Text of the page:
Honest Conversation Is Overrated
Actual Human Interactions Witnessed Or Overheard
In Twentieth And Twenty-First Century America
In Twentieth And Twenty-First Century America
Ten minutes before close, Annoying Painter Who Did Too Many Drugs In The 60s, 70s, 80s, and 90s comes in. Already in the store is someone who has been asking me about comics in the warehouse for at least four years. I am certain neither of them will ever leave.
Annoying Painter: "Is Tony--"
Me: "I told you yesterday to come in on Friday. I wrote it down. I told you to put it in your wallet. Friday is the day to come in and talk to him. Only Friday."
AP: "Are you--"
Me: "I can't price things, buy things, evaluate things, tell you what he's looking for, or tell you what's in the warehouse. YOU. HAVE. TO. COME. IN. ON. FRIDAYS."
And then my boss walks in with boxes of stuff to put away.
Tony: "Hi. I have to bring in a bunch of boxes. I don't have time to talk to you right now. Try coming in on Friday."
AP: "Of course, of course. You're busy. But I have these old comics, and I don't want them. But I think they're valuable, could you --"
Tony: "I have five more boxes to bring in. You should come in on Friday."
He leaves to get more boxes. I start putting away some of the books from the boxes he's already brought in."
AP: "I think Mad should do something with Trump because Alfred E. Neum--"
Me: "They have." I grab the Mad About Trump book. "We've talked about it before. Have a look again."
AP: "Did you know Stan Lee died."
AP: "Did Kirby write for Mad Magazine? Is Kirby even an artist?"
Me: "Not that I know of, and yes."
Me: "I'm sorry. I have to put all these things away, right now. Could you come back on Friday?"
Tony arrives with more boxes.
AP: "So some of the comics I brought in are pretty rare."
Tony: "You said that. I'll be right back."
AP: "How much do you thi--"
Me: "I don't do pricing or evaluating."
AP: "Got ya. Because he's the boss."
Me: "Sure. Just so you know, we are closed right now."
And to my eternal shock, the usually super annoying What Do You Have In The Warehouse Guy comes up to the counter.
WDYHITWG: "Sorry, I forgot you guys closed earlier now. I'll buy these."
And he actually buys two comics. And leaves.
While I ring in his sale, Tony comes in with the last of the boxes, and starts to put them on the shelves.
AP: "How much do you guys give for these books? Thirty percent of resale? Forty? Half?"
AP: "If you want to take a look at them, they're pretty exciting."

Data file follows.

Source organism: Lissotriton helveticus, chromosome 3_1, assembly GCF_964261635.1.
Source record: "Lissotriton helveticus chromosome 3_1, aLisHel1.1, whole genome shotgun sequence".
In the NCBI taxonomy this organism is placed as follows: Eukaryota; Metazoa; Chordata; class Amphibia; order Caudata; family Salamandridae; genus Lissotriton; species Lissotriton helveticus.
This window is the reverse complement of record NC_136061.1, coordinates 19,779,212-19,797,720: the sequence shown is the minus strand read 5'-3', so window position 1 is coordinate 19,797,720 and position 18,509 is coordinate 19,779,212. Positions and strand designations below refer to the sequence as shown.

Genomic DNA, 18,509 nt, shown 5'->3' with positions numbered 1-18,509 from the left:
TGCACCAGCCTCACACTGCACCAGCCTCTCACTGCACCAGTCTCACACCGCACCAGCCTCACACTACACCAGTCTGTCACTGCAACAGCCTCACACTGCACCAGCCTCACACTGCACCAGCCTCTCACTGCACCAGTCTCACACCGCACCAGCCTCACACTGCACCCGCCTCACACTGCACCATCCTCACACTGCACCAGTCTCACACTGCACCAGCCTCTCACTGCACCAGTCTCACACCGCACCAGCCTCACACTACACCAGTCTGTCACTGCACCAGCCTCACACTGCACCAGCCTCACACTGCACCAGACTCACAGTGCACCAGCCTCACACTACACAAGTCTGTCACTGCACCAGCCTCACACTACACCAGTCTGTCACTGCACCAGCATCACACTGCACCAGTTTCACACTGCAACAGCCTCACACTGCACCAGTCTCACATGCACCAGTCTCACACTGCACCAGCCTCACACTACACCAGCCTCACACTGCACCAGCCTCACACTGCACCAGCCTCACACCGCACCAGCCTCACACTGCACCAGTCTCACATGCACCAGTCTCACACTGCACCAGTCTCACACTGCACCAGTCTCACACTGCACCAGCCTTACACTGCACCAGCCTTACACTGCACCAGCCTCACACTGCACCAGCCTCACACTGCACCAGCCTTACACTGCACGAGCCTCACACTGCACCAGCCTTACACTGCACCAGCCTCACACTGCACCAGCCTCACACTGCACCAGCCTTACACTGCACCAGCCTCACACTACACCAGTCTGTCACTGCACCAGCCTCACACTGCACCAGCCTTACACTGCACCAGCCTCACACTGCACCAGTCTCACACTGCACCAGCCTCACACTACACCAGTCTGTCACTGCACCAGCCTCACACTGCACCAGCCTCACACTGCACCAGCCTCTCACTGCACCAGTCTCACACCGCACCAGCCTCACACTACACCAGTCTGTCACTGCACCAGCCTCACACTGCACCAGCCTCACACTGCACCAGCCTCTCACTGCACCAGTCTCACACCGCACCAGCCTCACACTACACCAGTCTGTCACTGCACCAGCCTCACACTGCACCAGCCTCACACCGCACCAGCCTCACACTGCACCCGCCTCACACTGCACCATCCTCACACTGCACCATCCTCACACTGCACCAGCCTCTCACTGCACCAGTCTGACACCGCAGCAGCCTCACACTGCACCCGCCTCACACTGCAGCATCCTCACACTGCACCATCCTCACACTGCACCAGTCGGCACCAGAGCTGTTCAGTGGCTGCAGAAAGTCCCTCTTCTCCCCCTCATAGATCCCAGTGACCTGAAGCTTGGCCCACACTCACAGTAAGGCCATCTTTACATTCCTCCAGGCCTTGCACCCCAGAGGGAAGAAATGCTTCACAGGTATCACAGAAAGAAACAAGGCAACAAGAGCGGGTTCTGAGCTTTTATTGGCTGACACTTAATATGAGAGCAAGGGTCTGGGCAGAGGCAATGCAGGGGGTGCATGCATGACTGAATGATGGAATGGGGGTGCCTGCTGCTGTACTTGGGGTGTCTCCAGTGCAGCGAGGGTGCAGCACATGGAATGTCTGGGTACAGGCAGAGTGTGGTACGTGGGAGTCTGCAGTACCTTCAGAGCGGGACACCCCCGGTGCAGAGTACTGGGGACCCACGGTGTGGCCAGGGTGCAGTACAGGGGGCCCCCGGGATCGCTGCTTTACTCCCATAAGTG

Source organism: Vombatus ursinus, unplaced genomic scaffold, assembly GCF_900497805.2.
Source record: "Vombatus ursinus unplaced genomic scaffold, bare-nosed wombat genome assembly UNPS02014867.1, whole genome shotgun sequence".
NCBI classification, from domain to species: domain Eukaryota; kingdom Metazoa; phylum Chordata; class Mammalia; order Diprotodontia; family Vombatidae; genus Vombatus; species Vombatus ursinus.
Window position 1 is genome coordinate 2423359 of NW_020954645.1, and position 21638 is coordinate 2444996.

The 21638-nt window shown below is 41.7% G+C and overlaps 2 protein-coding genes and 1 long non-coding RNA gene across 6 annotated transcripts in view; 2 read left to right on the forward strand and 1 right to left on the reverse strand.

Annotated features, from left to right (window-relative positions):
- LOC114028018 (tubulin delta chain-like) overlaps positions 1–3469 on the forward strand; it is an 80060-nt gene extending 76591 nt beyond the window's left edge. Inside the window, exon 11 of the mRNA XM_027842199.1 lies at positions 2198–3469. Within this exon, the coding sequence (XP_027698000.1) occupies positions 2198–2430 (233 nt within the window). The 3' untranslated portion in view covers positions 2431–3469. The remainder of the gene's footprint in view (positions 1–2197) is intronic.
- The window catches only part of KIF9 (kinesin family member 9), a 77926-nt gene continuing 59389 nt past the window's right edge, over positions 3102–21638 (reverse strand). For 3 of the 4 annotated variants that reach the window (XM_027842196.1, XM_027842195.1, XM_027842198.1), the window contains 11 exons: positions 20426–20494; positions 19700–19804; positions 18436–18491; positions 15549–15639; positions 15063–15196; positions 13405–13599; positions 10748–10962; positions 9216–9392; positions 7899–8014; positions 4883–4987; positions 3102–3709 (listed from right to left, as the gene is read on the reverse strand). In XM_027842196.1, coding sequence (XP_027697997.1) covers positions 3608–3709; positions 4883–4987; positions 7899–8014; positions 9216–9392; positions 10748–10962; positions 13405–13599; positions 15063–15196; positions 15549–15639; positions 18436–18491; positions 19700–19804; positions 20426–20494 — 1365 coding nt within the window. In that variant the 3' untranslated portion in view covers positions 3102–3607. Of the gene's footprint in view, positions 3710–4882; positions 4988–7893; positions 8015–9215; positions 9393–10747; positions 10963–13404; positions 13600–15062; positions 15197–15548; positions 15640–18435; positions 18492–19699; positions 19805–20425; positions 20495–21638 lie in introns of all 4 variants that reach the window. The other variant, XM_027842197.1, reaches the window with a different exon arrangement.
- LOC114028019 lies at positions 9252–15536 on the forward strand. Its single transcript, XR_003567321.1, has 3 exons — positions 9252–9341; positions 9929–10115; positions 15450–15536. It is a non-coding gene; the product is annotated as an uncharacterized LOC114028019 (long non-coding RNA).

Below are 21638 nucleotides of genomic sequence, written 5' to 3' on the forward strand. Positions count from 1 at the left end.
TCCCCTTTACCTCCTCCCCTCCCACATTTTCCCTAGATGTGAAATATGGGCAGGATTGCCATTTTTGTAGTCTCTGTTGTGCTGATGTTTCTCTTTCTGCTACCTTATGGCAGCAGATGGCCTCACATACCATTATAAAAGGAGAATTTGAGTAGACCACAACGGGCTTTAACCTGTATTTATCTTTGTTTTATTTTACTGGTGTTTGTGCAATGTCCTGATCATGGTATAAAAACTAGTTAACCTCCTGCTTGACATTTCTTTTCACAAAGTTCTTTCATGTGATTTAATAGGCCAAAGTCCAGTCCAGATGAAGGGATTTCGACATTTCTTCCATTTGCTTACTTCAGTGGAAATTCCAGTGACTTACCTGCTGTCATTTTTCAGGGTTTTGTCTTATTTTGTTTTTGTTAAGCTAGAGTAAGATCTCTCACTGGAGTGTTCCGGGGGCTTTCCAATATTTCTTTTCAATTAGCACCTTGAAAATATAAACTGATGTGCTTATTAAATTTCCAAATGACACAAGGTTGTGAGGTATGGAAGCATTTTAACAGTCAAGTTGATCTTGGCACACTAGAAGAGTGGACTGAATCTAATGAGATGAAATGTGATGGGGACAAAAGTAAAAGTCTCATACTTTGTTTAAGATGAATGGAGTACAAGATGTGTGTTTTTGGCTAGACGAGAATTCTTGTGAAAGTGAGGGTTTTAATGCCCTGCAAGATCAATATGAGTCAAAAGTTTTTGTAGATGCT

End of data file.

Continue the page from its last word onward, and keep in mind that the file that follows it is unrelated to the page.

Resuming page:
Tony: "Could you bring them in on Friday. I'm not really supposed to be here tonight, I'm just dropping off these boxes, and then I have to go home and read with my son."
AP: "Of course. Of course. No rush man. I've been to California before. Aren't you from there?"
Tony: "Yea, I'm from LA."
AP: "Do you remember...." And here begins a ten minute conversation about dead people from California. High schools in California. Venues from California that closed decades ago. California. California. Califuckenfornia. And nothing about how it knows how to party, or why Jonathan Coulton hates it.
Tony: "Well, it's great talking to you." Liar. "But I have to go home. And Adam has to close out and go home, and I'm in his way."
AP: "Of course, of course. Hey, do you have some time to look at these comics before you go?"
At this point, I would have decided not to buy anything from him, or totally lowball whatever crap he has. This guy has wasted hours of my time, usually talking about how much he hates comics, and what a waste of time they are. And how everyone steals from him, yadda yadda. And I think, if people do steal from him, maybe it's in the hopes he will be so mad that he'll never bother them again. Because Fuck This Guy.
But Tony looks at the comics, finds four he's interested in, and gives the guy thirty bucks.
Tony: "But now I have to go. And I can't go until you go."
AP: "What about the rest of the books? I don't want them."
Tony: "Bring them Friday."
AP: "Yea, you're the owner. You only have to come in once a week."
Tony: "I'm in other days, but I'll be busy. Bring the books in on Friday."
AP: "Could you write that down for me?"
Me: "NO. It's in your wallet already. I gave it to you last night."
AP: "I lost it."
Tony writes it down.
AP: "Hey, when you were in California, did you ever go to---"
Tony: "I really have to go. It's been great talking to you." Liar. "But you'll have to come back on Friday. I need to get home."
AP: "Sure. Sure. It's very New England. Having to go home."
He walks into the hallway. Tony and I exchange a look. AP picks up one of the boxes we use for shipping.
Me: "Hey. Those are not free. Or for customers. Those are our shipping boxes."
AP: "You need all these?"
Me: "We do. We do a lot of shipping." Liar. "Please don't take our boxes."
AP: "They're a perfect fit for my paintings."
Me: "Then you should get them from the Post Office. But we need those."
AP: "Of course. I would never take them without asking." Liar. "Do you have anything I could put paintings in?"
AP: "I used to do a lot of concert posters. There's this website--"
Tony: "It's time to go. it's been great talking to you." Liar. "We have to close."
AP: "Right. Right. Have you ever seen the Jimi Hendrix poster? The famous one."
I go into the bathroom. Not because I need to use it, but to get away from him. I immediately turn on the hand dryer. When I come out, he is gone.
Tony leaves. I am ten minutes into closing when there's a knock on the window. I see that it's AP. I get up, walk out the door, and sit in the hallway and play on my phone for five minutes. When I come back within sight-lines, he is gone.
How much do you want to bet he'll be back in tomorrow, asking if Tony is in? Or if I can price his books?